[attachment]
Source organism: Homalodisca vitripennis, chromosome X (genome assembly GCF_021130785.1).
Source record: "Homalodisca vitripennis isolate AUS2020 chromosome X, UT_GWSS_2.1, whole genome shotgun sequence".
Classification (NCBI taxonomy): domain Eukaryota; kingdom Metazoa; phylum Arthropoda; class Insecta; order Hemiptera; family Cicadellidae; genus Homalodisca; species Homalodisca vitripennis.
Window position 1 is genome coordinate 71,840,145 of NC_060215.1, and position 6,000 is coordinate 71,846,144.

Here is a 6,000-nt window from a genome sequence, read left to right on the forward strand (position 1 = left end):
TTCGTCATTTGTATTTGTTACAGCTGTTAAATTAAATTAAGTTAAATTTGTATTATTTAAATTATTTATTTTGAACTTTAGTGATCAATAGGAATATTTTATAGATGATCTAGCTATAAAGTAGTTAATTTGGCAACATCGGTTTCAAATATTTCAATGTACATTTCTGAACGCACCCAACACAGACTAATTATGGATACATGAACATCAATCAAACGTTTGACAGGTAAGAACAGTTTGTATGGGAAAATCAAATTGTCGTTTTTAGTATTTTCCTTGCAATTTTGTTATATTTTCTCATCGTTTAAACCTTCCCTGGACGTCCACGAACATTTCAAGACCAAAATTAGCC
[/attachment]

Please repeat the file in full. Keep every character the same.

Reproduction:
Source organism: Homalodisca vitripennis, chromosome X (genome assembly GCF_021130785.1).
Source record: "Homalodisca vitripennis isolate AUS2020 chromosome X, UT_GWSS_2.1, whole genome shotgun sequence".
Classification (NCBI taxonomy): domain Eukaryota; kingdom Metazoa; phylum Arthropoda; class Insecta; order Hemiptera; family Cicadellidae; genus Homalodisca; species Homalodisca vitripennis.
Window position 1 is genome coordinate 71,840,145 of NC_060215.1, and position 6,000 is coordinate 71,846,144.

Here is a 6,000-nt window from a genome sequence, read left to right on the forward strand (position 1 = left end):
TTCGTCATTTGTATTTGTTACAGCTGTTAAATTAAATTAAGTTAAATTTGTATTATTTAAATTATTTATTTTGAACTTTAGTGATCAATAGGAATATTTTATAGATGATCTAGCTATAAAGTAGTTAATTTGGCAACATCGGTTTCAAATATTTCAATGTACATTTCTGAACGCACCCAACACAGACTAATTATGGATACATGAACATCAATCAAACGTTTGACAGGTAAGAACAGTTTGTATGGGAAAATCAAATTGTCGTTTTTAGTATTTTCCTTGCAATTTTGTTATATTTTCTCATCGTTTAAACCTTCCCTGGACGTCCACGAACATTTCAAGACCAAAATTAGCC